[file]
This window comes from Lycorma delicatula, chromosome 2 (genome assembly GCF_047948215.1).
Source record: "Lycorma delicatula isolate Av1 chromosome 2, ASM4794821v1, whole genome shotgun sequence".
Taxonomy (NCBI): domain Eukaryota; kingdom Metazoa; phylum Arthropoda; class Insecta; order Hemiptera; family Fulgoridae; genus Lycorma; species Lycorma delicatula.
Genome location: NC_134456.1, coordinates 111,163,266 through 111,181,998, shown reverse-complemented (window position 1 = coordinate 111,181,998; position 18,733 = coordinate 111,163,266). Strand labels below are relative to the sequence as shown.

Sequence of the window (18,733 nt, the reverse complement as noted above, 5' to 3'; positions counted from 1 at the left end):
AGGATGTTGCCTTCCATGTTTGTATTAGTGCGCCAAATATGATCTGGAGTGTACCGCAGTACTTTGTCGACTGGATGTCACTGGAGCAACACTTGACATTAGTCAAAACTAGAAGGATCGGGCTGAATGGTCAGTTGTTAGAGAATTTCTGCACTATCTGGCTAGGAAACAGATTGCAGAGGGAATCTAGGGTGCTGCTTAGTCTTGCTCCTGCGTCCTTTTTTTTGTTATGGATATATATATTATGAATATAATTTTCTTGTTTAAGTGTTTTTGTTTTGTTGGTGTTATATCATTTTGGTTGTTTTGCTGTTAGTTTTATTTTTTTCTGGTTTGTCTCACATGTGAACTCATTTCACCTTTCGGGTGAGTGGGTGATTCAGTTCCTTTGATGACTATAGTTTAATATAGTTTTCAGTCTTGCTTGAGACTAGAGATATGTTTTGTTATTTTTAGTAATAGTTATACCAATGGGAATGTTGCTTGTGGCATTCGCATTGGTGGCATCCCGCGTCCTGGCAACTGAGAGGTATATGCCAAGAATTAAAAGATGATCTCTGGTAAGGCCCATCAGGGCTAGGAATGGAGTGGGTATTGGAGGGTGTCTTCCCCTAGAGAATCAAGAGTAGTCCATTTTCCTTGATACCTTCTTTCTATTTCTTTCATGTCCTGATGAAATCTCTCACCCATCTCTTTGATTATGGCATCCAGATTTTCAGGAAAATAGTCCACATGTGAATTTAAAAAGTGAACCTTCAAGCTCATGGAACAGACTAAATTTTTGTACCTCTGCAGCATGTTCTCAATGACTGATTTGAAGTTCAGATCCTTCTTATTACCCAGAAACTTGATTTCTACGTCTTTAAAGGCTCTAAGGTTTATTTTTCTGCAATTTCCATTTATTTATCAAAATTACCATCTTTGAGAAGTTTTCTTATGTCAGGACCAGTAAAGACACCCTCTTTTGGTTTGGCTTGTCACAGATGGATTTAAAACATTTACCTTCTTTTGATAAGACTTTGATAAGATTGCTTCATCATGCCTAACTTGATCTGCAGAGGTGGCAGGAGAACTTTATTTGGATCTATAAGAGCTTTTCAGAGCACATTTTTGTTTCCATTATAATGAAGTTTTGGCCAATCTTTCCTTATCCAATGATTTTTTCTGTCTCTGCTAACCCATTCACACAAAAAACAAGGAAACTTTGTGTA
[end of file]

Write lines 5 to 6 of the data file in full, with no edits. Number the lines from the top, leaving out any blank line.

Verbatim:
Sequence of the window (18,733 nt, the reverse complement as noted above, 5' to 3'; positions counted from 1 at the left end):
AGGATGTTGCCTTCCATGTTTGTATTAGTGCGCCAAATATGATCTGGAGTGTACCGCAGTACTTTGTCGACTGGATGTCACTGGAGCAACACTTGACATTAGTCAAAACTAGAAGGATCGGGCTGAATGGTCAGTTGTTAGAGAATTTCTGCACTATCTGGCTAGGAAACAGATTGCAGAGGGAATCTAGGGTGCTGCTTAGTCTTGCTCCTGCGTCCTTTTTTTTGTTATGGATATATATATTATGAATATAATTTTCTTGTTTAAGTGTTTTTGTTTTGTTGGTGTTATATCATTTTGGTTGTTTTGCTGTTAGTTTTATTTTTTTCTGGTTTGTCTCACATGTGAACTCATTTCACCTTTCGGGTGAGTGGGTGATTCAGTTCCTTTGATGACTATAGTTTAATATAGTTTTCAGTCTTGCTTGAGACTAGAGATATGTTTTGTTATTTTTAGTAATAGTTATACCAATGGGAATGTTGCTTGTGGCATTCGCATTGGTGGCATCCCGCGTCCTGGCAACTGAGAGGTATATGCCAAGAATTAAAAGATGATCTCTGGTAAGGCCCATCAGGGCTAGGAATGGAGTGGGTATTGGAGGGTGTCTTCCCCTAGAGAATCAAGAGTAGTCCATTTTCCTTGATACCTTCTTTCTATTTCTTTCATGTCCTGATGAAATCTCTCACCCATCTCTTTGATTATGGCATCCAGATTTTCAGGAAAATAGTCCACATGTGAATTTAAAAAGTGAACCTTCAAGCTCATGGAACAGACTAAATTTTTGTACCTCTGCAGCATGTTCTCAATGACTGATTTGAAGTTCAGATCCTTCTTATTACCCAGAAACTTGATTTCTACGTCTTTAAAGGCTCTAAGGTTTATTTTTCTGCAATTTCCATTTATTTATCAAAATTACCATCTTTGAGAAGTTTTCTTATGTCAGGACCAGTAAAGACACCCTCTTTTGGTTTGGCTTGTCACAGATGGATTTAAAACATTTACCTTCTTTTGATAAGACTTTGATAAGATTGCTTCATCATGCCTAACTTGATCTGCAGAGGTGGCAGGAGAACTTTATTTGGATCTATAAGAGCTTTTCAGAGCACATTTTTGTTTCCATTATAATGAAGTTTTGGCCAATCTTTCCTTATCCAATGATTTTTTCTGTCTCTGCTAACCCATTCACACAAAAAACAAGGAAACTTTGTGTA